Do excess fluids cause brain injuries in children with diabetic ketoacidosis?

June 13, 2018, UC Davis

For decades, clinicians have worried that giving too much intravenous fluid to children with diabetic ketoacidosis (DKA) may contribute to brain swelling and injury, and even death. Now, after a national study that examined more than a thousand patients with DKA, UC Davis researchers and their colleagues from around the country have shown that fluid infusion does not cause brain injury in children with DKA.

The study is published in the June 14, 2018 issue of the New England Journal of Medicine (NEJM).

"For three decades, we have been giving too little fluids because we've been taught that fluids cause injuries in children with DKA," said Nathan Kuppermann, distinguished professor and chair of emergency medicine and first author on the paper. "It's not about the , it's about something else. It's time we started looking beyond fluids and addressing the other factors that are important."

When insulin is in short supply, cells cannot take in sugar for energy. As a result, the body begins breaking down fat and muscle, releasing fatty acids and generating ketones—the process that causes DKA. The condition is a serious complication of diabetes and can be fatal if not promptly addressed.

In the 1980s, clinicians noticed that children who had suffered brain swelling during DKA had received what appeared to be more fluids than children who had not had this life-threatening complication. They hypothesized that the infused were generating brain swelling and became more cautious when administering these fluids.

Kuppermann and his wife and research partner Nicole Glaser began working on the problem nearly 20 years ago. They noted that early research did not control for the severity of the children's conditions when assessing the impact of fluid therapy during cases of brain injury/swelling.

"The severity of dehydration in the child is strongly linked to the risk of brain injury," said Glaser, professor of pediatrics and senior author on the paper. "Of course, kids who are more dehydrated, receive more fluids. You can erroneously make the conclusion that fluids are causing the brain swelling, when it's just a reflection of the fact that children who are sickest and have the greatest dehydration are the ones at greatest risk."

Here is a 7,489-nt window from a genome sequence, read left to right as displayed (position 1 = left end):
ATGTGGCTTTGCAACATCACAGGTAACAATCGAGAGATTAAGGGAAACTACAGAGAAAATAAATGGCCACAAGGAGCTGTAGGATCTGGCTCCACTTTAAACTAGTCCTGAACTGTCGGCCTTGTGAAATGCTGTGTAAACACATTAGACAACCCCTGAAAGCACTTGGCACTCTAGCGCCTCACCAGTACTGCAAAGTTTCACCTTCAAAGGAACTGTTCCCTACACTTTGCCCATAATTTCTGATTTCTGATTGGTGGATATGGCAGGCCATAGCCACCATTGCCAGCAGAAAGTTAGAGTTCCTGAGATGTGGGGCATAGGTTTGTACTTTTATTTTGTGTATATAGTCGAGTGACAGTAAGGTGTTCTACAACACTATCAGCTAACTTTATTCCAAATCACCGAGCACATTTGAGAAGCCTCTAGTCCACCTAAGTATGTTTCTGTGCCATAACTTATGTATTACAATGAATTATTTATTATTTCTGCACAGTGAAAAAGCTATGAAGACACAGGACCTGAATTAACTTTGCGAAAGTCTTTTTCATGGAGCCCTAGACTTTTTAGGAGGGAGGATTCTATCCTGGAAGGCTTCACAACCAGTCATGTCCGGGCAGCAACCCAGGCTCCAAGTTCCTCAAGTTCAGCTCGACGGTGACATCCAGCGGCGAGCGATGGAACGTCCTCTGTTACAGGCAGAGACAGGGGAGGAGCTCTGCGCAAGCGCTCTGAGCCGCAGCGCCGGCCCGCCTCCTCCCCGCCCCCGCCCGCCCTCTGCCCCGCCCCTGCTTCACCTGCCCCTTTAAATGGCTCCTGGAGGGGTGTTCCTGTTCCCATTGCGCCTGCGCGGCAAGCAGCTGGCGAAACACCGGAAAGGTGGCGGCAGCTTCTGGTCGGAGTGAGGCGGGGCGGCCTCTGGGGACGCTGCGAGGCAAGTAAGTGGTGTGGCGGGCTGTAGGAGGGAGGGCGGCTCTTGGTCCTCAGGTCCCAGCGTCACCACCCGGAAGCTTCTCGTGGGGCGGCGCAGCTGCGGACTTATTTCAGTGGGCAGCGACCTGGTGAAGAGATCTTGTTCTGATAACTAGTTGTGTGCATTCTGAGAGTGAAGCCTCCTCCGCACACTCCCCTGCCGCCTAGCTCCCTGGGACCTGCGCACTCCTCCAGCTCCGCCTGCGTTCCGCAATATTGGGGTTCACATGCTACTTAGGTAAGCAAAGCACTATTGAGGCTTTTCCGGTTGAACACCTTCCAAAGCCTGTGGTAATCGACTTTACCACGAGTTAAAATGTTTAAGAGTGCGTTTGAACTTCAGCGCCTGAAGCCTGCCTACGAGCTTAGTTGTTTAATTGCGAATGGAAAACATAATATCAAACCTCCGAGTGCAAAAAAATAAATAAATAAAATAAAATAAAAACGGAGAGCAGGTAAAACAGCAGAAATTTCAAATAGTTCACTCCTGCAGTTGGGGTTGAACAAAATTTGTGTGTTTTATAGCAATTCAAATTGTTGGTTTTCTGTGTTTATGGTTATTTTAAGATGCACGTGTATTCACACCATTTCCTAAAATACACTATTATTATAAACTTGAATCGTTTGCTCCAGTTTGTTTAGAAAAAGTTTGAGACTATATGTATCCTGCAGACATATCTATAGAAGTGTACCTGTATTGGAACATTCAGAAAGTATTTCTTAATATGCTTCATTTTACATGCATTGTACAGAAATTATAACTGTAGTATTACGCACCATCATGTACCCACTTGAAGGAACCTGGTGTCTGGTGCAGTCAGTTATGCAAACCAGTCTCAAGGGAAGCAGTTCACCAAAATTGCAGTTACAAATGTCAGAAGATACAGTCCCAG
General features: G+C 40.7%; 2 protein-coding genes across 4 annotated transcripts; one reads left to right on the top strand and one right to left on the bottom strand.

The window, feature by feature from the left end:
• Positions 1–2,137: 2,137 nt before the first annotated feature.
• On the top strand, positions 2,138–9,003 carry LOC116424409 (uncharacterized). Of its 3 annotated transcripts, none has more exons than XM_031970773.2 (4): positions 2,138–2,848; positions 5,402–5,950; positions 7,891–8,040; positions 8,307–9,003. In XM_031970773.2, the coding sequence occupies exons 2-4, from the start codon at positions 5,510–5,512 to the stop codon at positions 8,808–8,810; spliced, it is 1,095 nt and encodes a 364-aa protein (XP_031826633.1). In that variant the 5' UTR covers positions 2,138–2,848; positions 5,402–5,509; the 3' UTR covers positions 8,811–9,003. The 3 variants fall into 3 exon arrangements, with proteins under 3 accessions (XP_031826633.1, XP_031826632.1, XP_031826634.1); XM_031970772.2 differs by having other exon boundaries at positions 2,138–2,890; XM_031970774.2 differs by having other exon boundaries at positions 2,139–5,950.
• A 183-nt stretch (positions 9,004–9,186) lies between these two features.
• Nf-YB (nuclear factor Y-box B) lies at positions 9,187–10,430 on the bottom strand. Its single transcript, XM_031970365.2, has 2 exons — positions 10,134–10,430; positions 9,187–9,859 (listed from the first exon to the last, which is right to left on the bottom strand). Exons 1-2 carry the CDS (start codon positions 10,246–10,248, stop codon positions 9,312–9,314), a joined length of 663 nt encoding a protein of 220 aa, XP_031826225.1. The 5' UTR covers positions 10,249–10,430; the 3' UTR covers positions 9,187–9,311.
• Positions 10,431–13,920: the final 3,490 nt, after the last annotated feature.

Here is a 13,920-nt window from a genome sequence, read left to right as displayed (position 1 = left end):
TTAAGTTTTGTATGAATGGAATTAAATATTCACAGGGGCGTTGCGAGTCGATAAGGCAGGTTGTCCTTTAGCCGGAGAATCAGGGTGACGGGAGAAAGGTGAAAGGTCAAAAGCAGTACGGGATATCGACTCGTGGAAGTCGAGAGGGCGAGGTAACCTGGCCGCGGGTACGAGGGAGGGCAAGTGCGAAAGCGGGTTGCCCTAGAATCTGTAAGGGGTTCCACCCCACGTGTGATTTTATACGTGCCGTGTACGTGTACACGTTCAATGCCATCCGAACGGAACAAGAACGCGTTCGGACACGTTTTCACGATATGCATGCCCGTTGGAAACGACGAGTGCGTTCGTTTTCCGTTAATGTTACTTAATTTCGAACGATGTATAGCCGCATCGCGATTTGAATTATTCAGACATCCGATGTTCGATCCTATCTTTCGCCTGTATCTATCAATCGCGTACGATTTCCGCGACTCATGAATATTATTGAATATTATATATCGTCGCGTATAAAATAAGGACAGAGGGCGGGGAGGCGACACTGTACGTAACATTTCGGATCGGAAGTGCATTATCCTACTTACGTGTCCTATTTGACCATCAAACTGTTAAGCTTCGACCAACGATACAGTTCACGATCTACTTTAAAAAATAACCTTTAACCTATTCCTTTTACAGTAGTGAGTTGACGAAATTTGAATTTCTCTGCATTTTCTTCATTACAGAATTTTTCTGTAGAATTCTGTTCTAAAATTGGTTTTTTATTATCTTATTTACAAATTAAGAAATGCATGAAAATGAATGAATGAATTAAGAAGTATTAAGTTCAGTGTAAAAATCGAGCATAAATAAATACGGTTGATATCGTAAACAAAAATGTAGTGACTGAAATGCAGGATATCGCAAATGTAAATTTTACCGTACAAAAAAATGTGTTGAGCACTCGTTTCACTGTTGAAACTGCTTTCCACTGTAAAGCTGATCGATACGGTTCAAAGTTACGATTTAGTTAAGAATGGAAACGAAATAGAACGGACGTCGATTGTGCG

In a paper published in NEJM in 2001, Glaser, Kuppermann and colleagues showed it was unlikely that fluids were causing brain . However, because it wasn't a randomized prospective study—long considered the gold standard for clinical research—the findings did little to change fluid management choices among clinicians.

The research study described in the current paper takes a more robust approach. Conducted at 13 centers over six years as part of the nationwide Pediatric Emergency Care Applied Research Network (PECARN), the team assessed how fluid administration and other factors influenced neurological outcomes in 1,389 childhood DKA cases. The study was divided into four arms, separating patients by rate of infusion and salinity of fluids.

Statistically, there were no significant differences between any of the groups. While kids who received fluids more rapidly had a lower frequency of brain injuries, these results were not statistically significant. In a subset of cases—the children who were most severely ill (i.e. most acidotic) - rapid fluids did offer statistical improvements in some brain function measures.

Kuppermann and Glaser feel the findings will now enable clinicians to more comfortably use their best professional judgment in fluid management for pediatric patients with DKA.

"We don't consider this a license to give fluids inappropriately," said Kuppermann, who also is a professor of pediatrics. "But it does allow clinicians to give children the fluids they need clinically rather than inappropriately withholding fluids. If they're dehydrated, give them fluids without fear."

Though they are pleased to have delineated the lack of relationship between fluids and neurological damage from DKA, Kuppermann and Glaser want to better understand the true causes. They hope to build on previous research that showed abnormal blood flow to the brain, combined with inflammatory proteins, may be a primary culprit in neurological damage.